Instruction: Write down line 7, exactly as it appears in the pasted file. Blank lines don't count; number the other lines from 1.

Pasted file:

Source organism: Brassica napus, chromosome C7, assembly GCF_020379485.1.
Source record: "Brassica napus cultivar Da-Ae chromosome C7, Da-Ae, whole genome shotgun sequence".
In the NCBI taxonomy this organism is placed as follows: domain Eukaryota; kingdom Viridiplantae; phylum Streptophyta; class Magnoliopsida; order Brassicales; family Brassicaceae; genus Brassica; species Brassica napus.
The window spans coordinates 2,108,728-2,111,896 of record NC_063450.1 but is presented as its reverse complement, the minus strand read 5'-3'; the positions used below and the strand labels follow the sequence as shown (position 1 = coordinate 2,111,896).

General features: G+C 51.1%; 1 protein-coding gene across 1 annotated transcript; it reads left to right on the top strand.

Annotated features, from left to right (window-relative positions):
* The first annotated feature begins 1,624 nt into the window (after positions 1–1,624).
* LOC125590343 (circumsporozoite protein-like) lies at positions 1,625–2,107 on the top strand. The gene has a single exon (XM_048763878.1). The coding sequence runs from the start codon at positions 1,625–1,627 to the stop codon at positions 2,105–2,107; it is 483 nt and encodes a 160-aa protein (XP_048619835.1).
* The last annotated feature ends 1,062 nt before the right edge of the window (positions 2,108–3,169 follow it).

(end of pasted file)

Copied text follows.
* The first annotated feature begins 1,624 nt into the window (after positions 1–1,624).